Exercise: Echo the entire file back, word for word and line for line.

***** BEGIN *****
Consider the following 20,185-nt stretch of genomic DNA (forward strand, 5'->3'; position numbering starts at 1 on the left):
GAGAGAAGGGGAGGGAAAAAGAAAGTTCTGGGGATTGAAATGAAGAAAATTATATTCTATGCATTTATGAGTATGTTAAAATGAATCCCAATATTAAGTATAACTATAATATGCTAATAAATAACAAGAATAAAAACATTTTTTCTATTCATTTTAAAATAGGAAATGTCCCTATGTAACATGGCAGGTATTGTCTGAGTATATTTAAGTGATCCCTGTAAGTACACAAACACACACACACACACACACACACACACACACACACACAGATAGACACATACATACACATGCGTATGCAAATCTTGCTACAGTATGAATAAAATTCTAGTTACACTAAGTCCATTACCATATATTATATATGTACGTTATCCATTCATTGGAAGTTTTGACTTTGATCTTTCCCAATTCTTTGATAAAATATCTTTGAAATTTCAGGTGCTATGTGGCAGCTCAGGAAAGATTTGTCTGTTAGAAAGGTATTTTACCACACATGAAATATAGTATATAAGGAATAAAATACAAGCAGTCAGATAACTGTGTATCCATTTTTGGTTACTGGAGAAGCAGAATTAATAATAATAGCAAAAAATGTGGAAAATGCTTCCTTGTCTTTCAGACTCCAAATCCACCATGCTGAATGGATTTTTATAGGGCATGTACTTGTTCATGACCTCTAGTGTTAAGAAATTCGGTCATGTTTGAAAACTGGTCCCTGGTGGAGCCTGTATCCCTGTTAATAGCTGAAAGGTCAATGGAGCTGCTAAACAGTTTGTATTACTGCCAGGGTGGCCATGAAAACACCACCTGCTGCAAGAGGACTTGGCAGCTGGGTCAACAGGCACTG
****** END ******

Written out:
Consider the following 20,185-nt stretch of genomic DNA (forward strand, 5'->3'; position numbering starts at 1 on the left):
GAGAGAAGGGGAGGGAAAAAGAAAGTTCTGGGGATTGAAATGAAGAAAATTATATTCTATGCATTTATGAGTATGTTAAAATGAATCCCAATATTAAGTATAACTATAATATGCTAATAAATAACAAGAATAAAAACATTTTTTCTATTCATTTTAAAATAGGAAATGTCCCTATGTAACATGGCAGGTATTGTCTGAGTATATTTAAGTGATCCCTGTAAGTACACAAACACACACACACACACACACACACACACACACACACACAGATAGACACATACATACACATGCGTATGCAAATCTTGCTACAGTATGAATAAAATTCTAGTTACACTAAGTCCATTACCATATATTATATATGTACGTTATCCATTCATTGGAAGTTTTGACTTTGATCTTTCCCAATTCTTTGATAAAATATCTTTGAAATTTCAGGTGCTATGTGGCAGCTCAGGAAAGATTTGTCTGTTAGAAAGGTATTTTACCACACATGAAATATAGTATATAAGGAATAAAATACAAGCAGTCAGATAACTGTGTATCCATTTTTGGTTACTGGAGAAGCAGAATTAATAATAATAGCAAAAAATGTGGAAAATGCTTCCTTGTCTTTCAGACTCCAAATCCACCATGCTGAATGGATTTTTATAGGGCATGTACTTGTTCATGACCTCTAGTGTTAAGAAATTCGGTCATGTTTGAAAACTGGTCCCTGGTGGAGCCTGTATCCCTGTTAATAGCTGAAAGGTCAATGGAGCTGCTAAACAGTTTGTATTACTGCCAGGGTGGCCATGAAAACACCACCTGCTGCAAGAGGACTTGGCAGCTGGGTCAACAGGCACTG